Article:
Knee injuries hamper UMD football team

Limping across the Malosky Stadium turf on crutches, Minnesota Duluth defensive end Jacob Brusehaver saw head coach Curt Wiese after the Bulldogs' 38-10 NSIC football victory over Bemidji State on Saturday.

UMD senior running back Austin Sikorski (28) is likely out for the rest of the season after suffering a knee injury against Bemidji State on Saturday. (2014 file / News Tribune)

Limping across the Malosky Stadium turf on crutches, Minnesota Duluth defensive end Jacob Brusehaver saw head coach Curt Wiese after the Bulldogs’ 38-10 NSIC football victory over Bemidji State on Saturday.
Wiese asked about Brusehaver’s injured knee, and the senior captain told him the preliminary indication was that he had torn ligaments. What could Wiese say? What could anybody say?
Brusehaver and UMD senior running back Austin Sikorski are likely out for the rest of the season after suffering knee injuries against Bemidji State, meaning their playing careers are over. The second-ranked Bulldogs
(8-0) will be without two key players going into Saturday’s NSIC game at
Minnesota-Crookston (0-8) and beyond.
“Whenever you’re dealing with a knee, it’s generally not a great outcome, especially later in the season,” Wiese said. “Walking off the field last week, it was a great feeling to win the football game, but it was bittersweet. To win the game but see two of your seniors who have put so much into your program, and meant so much to all of us, get carted off the field, it was a tough one to swallow.”
Brusehaver, a 6-foot-4, 255-pounder from Hutchinson, Minn., was in his second year as a starter at defensive end in UMD’s 3-4 scheme. He was consistent, steady and reliable. He had 15 tackles this fall, including three for loss.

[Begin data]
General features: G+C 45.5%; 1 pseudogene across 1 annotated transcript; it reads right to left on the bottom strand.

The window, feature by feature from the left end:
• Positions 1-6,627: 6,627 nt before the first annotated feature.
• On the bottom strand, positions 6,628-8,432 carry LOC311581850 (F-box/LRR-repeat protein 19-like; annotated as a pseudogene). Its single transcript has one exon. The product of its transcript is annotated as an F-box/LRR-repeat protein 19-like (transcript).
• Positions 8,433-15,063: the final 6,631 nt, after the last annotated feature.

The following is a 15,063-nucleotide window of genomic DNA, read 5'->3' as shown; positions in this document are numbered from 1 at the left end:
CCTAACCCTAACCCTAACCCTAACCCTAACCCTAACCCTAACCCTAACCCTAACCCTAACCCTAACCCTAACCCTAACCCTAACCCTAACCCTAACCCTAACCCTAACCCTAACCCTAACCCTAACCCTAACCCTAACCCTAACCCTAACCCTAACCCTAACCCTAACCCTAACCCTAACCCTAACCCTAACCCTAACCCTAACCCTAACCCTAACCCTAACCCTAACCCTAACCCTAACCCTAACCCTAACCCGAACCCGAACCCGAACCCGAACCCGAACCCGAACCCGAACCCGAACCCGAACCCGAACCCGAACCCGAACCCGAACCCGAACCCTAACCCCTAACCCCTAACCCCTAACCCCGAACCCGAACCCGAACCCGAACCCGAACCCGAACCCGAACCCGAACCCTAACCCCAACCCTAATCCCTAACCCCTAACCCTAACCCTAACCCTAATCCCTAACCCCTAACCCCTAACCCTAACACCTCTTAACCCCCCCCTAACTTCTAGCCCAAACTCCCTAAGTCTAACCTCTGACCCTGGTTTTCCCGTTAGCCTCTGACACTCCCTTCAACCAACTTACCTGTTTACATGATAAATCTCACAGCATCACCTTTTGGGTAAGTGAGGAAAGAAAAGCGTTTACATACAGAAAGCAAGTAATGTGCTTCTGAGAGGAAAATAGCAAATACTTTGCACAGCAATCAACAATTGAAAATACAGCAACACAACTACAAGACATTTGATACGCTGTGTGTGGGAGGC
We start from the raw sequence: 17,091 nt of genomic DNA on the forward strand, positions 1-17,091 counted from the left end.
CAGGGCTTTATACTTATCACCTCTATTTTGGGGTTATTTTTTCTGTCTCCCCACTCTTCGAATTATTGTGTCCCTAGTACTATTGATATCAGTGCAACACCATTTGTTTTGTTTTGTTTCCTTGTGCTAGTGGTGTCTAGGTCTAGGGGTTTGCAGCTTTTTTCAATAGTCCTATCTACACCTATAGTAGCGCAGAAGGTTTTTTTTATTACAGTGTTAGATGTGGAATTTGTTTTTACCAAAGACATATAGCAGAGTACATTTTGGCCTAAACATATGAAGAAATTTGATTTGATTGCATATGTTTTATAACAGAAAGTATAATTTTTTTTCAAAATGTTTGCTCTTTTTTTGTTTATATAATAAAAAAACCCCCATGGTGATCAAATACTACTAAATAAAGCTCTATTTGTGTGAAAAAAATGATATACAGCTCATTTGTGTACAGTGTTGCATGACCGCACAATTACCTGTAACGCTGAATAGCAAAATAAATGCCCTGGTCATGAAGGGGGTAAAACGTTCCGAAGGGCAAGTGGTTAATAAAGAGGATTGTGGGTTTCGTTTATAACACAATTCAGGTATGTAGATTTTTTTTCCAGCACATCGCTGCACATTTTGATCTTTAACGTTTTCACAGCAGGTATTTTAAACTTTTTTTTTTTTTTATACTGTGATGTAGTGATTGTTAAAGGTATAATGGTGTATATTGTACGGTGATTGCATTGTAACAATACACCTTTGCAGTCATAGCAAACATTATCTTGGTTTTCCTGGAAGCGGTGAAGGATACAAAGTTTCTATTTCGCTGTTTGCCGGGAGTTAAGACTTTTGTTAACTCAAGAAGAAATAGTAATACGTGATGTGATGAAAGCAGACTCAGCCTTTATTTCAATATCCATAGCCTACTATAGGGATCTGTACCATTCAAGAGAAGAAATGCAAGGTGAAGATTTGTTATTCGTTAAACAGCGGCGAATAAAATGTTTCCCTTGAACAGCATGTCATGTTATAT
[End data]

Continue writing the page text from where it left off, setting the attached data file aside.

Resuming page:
Sikorski had one of the greatest careers in the history of the program. He finished with 44 career touchdowns and 3,216 rushing yards. He was just 13 yards shy of overtaking Dave Rufledt for second place on UMD’s career rushing chart.
“Austin is one of the best backs to ever come through the program, so obviously, it’s a huge loss,” UMD junior running back Logan Lauters said. “We’ve always pushed each other to get better, and that made our football team better. He helped our ground game go.”
Sikorski, of Plover, Wis., dealt with injuries on a yearly basis since high school, but he nearly played a full season last year, leading the Bulldogs with 1,260 rushing yards and 16 touchdowns.
Sikorski was named the 2014 NSIC North Division preseason offensive player of the year but started slowly after suffering a stab wound to his abdomen after an altercation in downtown Duluth in early August. Two months later, it was as if he had never been hurt.
Sikorski is third on the team with 480 rushing yards and second with seven touchdowns this season.
“You have to feel for the guy,” Lauters said. “It’s ridiculous when you look at how many things Austin has had to deal with, and he bounced back from all of it. It was pretty amazing, actually. He’s a really special football player.”